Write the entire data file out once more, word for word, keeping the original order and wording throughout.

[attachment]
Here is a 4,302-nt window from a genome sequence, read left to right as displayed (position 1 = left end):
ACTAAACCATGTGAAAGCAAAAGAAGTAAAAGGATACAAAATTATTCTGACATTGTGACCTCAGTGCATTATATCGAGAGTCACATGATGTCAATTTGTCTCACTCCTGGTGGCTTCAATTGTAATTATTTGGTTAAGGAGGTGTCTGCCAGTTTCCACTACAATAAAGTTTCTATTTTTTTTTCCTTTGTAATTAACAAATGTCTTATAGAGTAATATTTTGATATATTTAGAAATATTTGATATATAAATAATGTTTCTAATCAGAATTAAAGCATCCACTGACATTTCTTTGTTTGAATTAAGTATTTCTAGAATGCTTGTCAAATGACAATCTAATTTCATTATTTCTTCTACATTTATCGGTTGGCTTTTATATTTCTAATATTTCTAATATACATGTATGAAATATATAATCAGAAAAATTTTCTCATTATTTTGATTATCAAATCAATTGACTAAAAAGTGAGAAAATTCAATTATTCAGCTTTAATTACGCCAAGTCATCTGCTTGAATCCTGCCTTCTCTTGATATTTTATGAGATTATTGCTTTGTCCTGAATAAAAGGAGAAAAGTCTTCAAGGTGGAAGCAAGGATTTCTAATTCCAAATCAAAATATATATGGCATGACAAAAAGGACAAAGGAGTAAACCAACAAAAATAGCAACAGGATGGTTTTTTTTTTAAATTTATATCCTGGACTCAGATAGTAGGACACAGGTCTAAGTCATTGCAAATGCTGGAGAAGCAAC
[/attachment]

Here is a 4,302-nt window from a genome sequence, read left to right as displayed (position 1 = left end):
ACTAAACCATGTGAAAGCAAAAGAAGTAAAAGGATACAAAATTATTCTGACATTGTGACCTCAGTGCATTATATCGAGAGTCACATGATGTCAATTTGTCTCACTCCTGGTGGCTTCAATTGTAATTATTTGGTTAAGGAGGTGTCTGCCAGTTTCCACTACAATAAAGTTTCTATTTTTTTTTCCTTTGTAATTAACAAATGTCTTATAGAGTAATATTTTGATATATTTAGAAATATTTGATATATAAATAATGTTTCTAATCAGAATTAAAGCATCCACTGACATTTCTTTGTTTGAATTAAGTATTTCTAGAATGCTTGTCAAATGACAATCTAATTTCATTATTTCTTCTACATTTATCGGTTGGCTTTTATATTTCTAATATTTCTAATATACATGTATGAAATATATAATCAGAAAAATTTTCTCATTATTTTGATTATCAAATCAATTGACTAAAAAGTGAGAAAATTCAATTATTCAGCTTTAATTACGCCAAGTCATCTGCTTGAATCCTGCCTTCTCTTGATATTTTATGAGATTATTGCTTTGTCCTGAATAAAAGGAGAAAAGTCTTCAAGGTGGAAGCAAGGATTTCTAATTCCAAATCAAAATATATATGGCATGACAAAAAGGACAAAGGAGTAAACCAACAAAAATAGCAACAGGATGGTTTTTTTTTTAAATTTATATCCTGGACTCAGATAGTAGGACACAGGTCTAAGTCATTGCAAATGCTGGAGAAGCAAC